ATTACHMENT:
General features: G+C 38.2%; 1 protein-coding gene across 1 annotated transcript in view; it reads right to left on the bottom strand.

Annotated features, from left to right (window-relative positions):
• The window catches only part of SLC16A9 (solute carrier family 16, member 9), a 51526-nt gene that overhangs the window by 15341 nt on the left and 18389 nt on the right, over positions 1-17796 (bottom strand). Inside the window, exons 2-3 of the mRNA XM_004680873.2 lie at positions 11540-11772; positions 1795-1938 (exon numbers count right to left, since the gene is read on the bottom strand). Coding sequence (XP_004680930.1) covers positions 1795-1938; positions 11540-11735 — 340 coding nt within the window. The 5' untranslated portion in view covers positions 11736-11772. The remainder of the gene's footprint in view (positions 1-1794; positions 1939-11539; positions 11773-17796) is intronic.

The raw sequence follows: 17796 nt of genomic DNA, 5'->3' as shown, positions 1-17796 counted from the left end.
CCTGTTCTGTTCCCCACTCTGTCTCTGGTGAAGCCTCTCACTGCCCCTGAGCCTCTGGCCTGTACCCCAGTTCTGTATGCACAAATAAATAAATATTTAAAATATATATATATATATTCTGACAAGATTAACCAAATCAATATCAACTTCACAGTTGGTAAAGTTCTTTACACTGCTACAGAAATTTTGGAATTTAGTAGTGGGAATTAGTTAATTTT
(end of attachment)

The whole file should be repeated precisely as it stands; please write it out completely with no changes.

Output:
General features: G+C 38.2%; 1 protein-coding gene across 1 annotated transcript in view; it reads right to left on the bottom strand.

Annotated features, from left to right (window-relative positions):
• The window catches only part of SLC16A9 (solute carrier family 16, member 9), a 51526-nt gene that overhangs the window by 15341 nt on the left and 18389 nt on the right, over positions 1-17796 (bottom strand). Inside the window, exons 2-3 of the mRNA XM_004680873.2 lie at positions 11540-11772; positions 1795-1938 (exon numbers count right to left, since the gene is read on the bottom strand). Coding sequence (XP_004680930.1) covers positions 1795-1938; positions 11540-11735 — 340 coding nt within the window. The 5' untranslated portion in view covers positions 11736-11772. The remainder of the gene's footprint in view (positions 1-1794; positions 1939-11539; positions 11773-17796) is intronic.

The raw sequence follows: 17796 nt of genomic DNA, 5'->3' as shown, positions 1-17796 counted from the left end.
CCTGTTCTGTTCCCCACTCTGTCTCTGGTGAAGCCTCTCACTGCCCCTGAGCCTCTGGCCTGTACCCCAGTTCTGTATGCACAAATAAATAAATATTTAAAATATATATATATATATTCTGACAAGATTAACCAAATCAATATCAACTTCACAGTTGGTAAAGTTCTTTACACTGCTACAGAAATTTTGGAATTTAGTAGTGGGAATTAGTTAATTTT